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Mallorie Brodie, left, chief executive and co-founder, and Lauren Lake, chief operatiing officer and co-founder of Bridgit Inc., are pictured by a construction project that uses their software, in Waterloo, Ont., on March 17, 2019.Glenn Lowson/The Globe and Mail

The rapid adoption of digital tools across industries during the pandemic has boosted the fortunes of a Kitchener, Ont., startup that sells software to builders.

Bridgit Inc. saw use of its online construction work force and resource planning software, Bridgit Bench, jump by 72 per cent in the second quarter among existing customers compared with the first quarter, chief executive and co-founder Mallorie Brodie said.

“As soon as COVID-19 hit, construction companies were having changes in their schedules, changes in personnel and that impacted their overall resource planning efforts, which ultimately led to increasing usage of our product,” Ms. Brodie said.

Bridgit Bench, launched in 2019, is now used by 74 construction companies across North America – typically replacing manual processes involving spreadsheets and whiteboards in an industry that has been slow to embrace digitization. “Even as companies are cutting their spending and being cautious of what investments they make, they’re seeing enough value in the tool,” said co-founder and chief operating officer Lauren Lake.

Bridgit is also announcing Tuesday it has raised $9.4-million in venture capital led by U.S. construction software giant Autodesk Inc. The San Francisco company has spent more than US$1.2-billion on software companies to expand its digital offerings to builders and planners since 2018 beyond its core 3-D-modelling software. The financing was also backed by Export Development Canada and past investors Business Development Bank of Canada Women in Technology Venture Fund, Salesforce Ventures, Sands Capital and StandUp Ventures.

Autodesk plans to add Bridgit Bench to its “Autodesk Construction Cloud” platform, alongside its recently acquired digital offerings to help construction companies digitize a range of tasks, from managing bids to viewing blueprints.

“There really aren’t” any resource planning and tracking products for the industry like Bridgit Bench, said Jim Lynch, vice-president and general manager of Autodesk Construction Solutions. “Mallorie and Lauren have done an incredible job at identifying a significant gap in the construction process.”

He added the onset of the pandemic and disruptions of business activity “has increased the importance of solutions like Bridgit” by helping contractors improve predictability of their operations and protect their margins.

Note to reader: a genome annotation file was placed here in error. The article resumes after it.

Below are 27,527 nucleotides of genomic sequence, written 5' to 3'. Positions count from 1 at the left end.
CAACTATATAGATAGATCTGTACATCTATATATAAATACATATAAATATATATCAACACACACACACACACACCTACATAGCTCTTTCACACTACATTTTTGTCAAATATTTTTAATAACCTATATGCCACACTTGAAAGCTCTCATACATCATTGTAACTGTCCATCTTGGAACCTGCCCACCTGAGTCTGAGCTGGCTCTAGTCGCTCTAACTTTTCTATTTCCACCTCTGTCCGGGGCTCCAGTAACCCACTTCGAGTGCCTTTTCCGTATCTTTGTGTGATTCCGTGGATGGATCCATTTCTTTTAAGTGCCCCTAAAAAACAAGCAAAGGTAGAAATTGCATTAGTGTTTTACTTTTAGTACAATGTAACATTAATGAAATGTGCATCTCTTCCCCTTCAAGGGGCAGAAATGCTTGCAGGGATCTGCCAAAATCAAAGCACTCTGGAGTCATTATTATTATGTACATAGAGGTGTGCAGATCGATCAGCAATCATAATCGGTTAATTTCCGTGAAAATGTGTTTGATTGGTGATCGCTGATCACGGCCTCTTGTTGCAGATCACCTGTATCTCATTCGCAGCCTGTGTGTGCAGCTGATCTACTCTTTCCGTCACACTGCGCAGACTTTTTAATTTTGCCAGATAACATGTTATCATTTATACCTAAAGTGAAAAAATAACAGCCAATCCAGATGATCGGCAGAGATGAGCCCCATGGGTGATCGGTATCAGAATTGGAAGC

Ms. Lake said “for us it was kind of a no-brainer to work together with Autodesk, given their presence in the space and the fact our product fills a gap” in its offering. “It opens us up to a much larger customer base than we ever could [access] on our own.”

While Bridgit counts about 28 of the top 400 engineering and construction firms in North America as customers, Autodesk has more than 10 times that amount.

The Bridgit co-founders, now in their late 20s, met in 2013 when they were in their final year at University of Western Ontario. Ms. Brodie, a business student, was paired up with Ms. Lake, who was studying civil engineering, when they attended the Next 36 accelerator program for young entrepreneurs in Toronto.

Both women came from families that owned construction companies, so they decided to build a company that would address problems in that industry. After visiting many construction sites, they developed a digital “punch list” that workers and inspectors could use on their mobile devices to track project tasks.

While that product was used on thousands of construction sites, “the challenge was it didn’t have a recurring revenue model,” said Michelle McBane, managing director with StandUp, which specializes in backing women-led companies. That led to the development of Bench, which is sold on a subscription basis to customers over the internet. “The product has taken off,” Ms. McBane said.

Asked if Autodesk’s investment is the first step toward buying Bridgit, Ms. Lake said selling out “is not the intent but I think the partnership is a great way to see how the two companies work together.”

Mr. Lynch added the investment “is absolutely not a precursor to an acquisition.” He noted that, in addition to the three construction businesses Autodesk had bought since 2018, it has invested in eight other companies. “Right now [acquiring Bridgit] is not on our radar,” he said. “Resource tracking today is not core to our strategy, but it is super important to the industry.”

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